Even the amount of time you spend around other people counts, she said, defining “close contact” as being closer than 6 feet for more than 10 minutes.

Christ said Arizona is working to test every inmate in the state prison system and that prisoners who test positive are being isolated alone or with other inmates who test positive. They are testing all prisoners at one facility each week, she said. A class action about Covid-19 in Arizona prisons was filed this week.

Ducey called Arizona’s trend toward fewer available beds and increasing cases “concerning” and said the state’s testing “blitz” will continue. On Wednesday, the state surpassed 500,000 virus tests, with 7.3% positive, the state health department reported.

Also Wednesday, 83% percent of the state’s intensive-care beds and 85% of normal beds were full, and a statewide “surge line” was allowed hospitals to transfer patients to hospitals that can accommodate them.

Ducey ordered businesses to adopt guidelines from his previous orders, including social distancing, intensified cleaning and monitoring for sickness, this time adding that enforcement would be conducted by a combination of law enforcement and regulatory agencies.

Wednesday’s order came after weeks of pressure from local governments, health care professionals and residents who had urged Ducey to keep his stay-at-home order in effect beyond its April 30 expiration.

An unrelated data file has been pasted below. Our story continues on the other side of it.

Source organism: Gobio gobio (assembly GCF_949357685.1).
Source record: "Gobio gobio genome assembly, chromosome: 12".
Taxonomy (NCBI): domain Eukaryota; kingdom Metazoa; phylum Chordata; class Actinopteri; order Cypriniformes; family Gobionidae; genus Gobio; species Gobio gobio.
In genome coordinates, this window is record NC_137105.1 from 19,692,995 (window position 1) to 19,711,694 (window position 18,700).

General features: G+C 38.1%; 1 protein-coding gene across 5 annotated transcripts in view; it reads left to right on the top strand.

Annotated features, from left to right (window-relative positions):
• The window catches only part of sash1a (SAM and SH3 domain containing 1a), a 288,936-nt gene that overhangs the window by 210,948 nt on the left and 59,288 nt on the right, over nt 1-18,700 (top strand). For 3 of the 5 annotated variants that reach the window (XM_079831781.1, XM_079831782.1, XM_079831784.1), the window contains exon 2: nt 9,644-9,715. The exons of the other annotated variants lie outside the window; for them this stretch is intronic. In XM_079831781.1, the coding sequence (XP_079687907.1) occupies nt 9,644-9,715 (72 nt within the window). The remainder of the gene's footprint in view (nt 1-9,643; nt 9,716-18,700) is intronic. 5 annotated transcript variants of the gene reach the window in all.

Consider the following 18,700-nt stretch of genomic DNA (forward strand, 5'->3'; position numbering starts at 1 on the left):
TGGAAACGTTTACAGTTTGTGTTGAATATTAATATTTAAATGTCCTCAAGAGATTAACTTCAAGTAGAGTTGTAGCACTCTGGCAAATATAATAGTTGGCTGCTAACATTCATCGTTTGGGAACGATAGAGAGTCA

Instead, he gradually allowed business and other activity to resume in stages starting with retail on April 29 and ending with dine-in restaurant and bar services May 11. Enforcement should focus first on education promoting best practices to mitigate the virus, and authorities must give violators a chance to comply before taking any action, the order states.

In a video message Monday, Romero tied the use of masks to economic recovery, an area where Ducey said the state’s approach has been a lighter touch toward restrictions.

“The most important thing we can do for our economy to recover is to slow the spread and rebuild consumer confidence,” Romero said. “That will not happen if Covid-19 goes unmitigated, and people do not feel safe out in public.”

Ducey ordered the health department to create a statewide tracking system, including contact tracing, announcing a $37 million allocation for contact tracing with help from 300 National Guard troops, who will be spread among Arizona’s 15 counties to help with contact tracing, said Maj. Gen. Michael McGuire, commander of the Arizona National Guard and director of the state Department of Emergency and Military affairs.

Allowing municipalities to restrict businesses beyond mandatory masks is not off the table, Ducey said during the news conference, but he dodged a question about whether another stay-at-home order might be needed.

He urged Arizonans to stick to guidelines from the CDC.

“Physically distancing, cloth face coverings, washing your hands and staying home when sick sound like such fundamentals, but they really are the biggest difference makers we can have to slow the spread and to contain (the virus),” Ducey said.

Categories / Government, Health